Disincentives to market entry

Although liberalization of regulatory barriers increases opportunities for competition, such liberalization does not suffice to overcome other disincentives to market entry. Domestic markets in most developing countries are usually highly concentrated, because the level of demand in these markets can sustain only relatively few firms producing on a minimum economic scale. Other disincentives to entry of firms into a market include the limited availability of entrepreneurs and of production inputs, inefficient distribution and communication systems and poor information flows.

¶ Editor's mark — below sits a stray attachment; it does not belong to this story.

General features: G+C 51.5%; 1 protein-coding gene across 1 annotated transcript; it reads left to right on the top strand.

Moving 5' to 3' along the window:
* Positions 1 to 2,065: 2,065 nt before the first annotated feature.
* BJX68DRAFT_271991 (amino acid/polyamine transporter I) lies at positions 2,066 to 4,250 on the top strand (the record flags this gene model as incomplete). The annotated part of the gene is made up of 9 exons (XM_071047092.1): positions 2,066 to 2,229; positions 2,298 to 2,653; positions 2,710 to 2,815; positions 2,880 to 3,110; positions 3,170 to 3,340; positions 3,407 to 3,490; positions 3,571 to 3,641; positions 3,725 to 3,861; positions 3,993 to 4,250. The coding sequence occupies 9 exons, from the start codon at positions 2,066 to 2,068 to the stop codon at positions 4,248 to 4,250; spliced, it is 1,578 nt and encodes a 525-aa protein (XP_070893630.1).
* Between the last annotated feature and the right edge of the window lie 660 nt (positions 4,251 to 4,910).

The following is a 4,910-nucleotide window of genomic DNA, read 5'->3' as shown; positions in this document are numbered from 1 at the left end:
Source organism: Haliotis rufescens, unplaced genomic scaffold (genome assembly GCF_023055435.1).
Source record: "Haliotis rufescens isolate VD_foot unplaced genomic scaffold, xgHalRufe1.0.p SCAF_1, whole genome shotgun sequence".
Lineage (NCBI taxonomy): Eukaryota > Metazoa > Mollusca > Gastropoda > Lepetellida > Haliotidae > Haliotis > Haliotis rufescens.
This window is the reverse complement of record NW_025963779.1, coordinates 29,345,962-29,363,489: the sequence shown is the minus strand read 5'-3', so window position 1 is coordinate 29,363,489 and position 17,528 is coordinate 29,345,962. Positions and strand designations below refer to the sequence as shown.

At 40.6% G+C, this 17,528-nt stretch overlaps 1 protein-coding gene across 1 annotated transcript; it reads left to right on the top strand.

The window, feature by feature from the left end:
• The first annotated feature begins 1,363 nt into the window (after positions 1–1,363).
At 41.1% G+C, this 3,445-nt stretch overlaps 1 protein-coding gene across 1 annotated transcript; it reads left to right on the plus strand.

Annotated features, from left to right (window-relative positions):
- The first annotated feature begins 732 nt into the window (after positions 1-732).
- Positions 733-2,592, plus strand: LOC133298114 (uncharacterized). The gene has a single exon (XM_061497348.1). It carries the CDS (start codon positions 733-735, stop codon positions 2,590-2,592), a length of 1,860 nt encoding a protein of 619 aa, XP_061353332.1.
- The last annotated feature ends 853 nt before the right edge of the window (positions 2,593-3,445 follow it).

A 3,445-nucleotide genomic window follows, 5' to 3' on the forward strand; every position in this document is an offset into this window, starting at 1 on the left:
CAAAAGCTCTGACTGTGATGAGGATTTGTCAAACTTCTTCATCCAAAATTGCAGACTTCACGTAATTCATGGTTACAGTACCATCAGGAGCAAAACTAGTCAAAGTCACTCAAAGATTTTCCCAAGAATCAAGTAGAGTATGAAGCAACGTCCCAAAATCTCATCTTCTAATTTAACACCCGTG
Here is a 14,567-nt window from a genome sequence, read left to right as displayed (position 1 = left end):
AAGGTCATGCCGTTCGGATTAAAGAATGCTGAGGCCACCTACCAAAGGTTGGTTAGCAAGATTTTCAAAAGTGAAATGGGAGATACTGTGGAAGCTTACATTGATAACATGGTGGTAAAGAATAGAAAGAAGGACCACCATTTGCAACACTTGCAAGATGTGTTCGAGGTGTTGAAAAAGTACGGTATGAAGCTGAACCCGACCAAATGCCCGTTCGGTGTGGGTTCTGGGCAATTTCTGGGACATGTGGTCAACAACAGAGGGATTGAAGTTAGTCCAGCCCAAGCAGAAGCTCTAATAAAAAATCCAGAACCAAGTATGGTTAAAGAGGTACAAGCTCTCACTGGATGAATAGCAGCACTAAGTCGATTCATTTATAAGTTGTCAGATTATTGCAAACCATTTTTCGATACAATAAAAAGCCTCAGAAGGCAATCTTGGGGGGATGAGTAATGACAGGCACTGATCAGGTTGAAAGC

(C) Cross-sectoral problems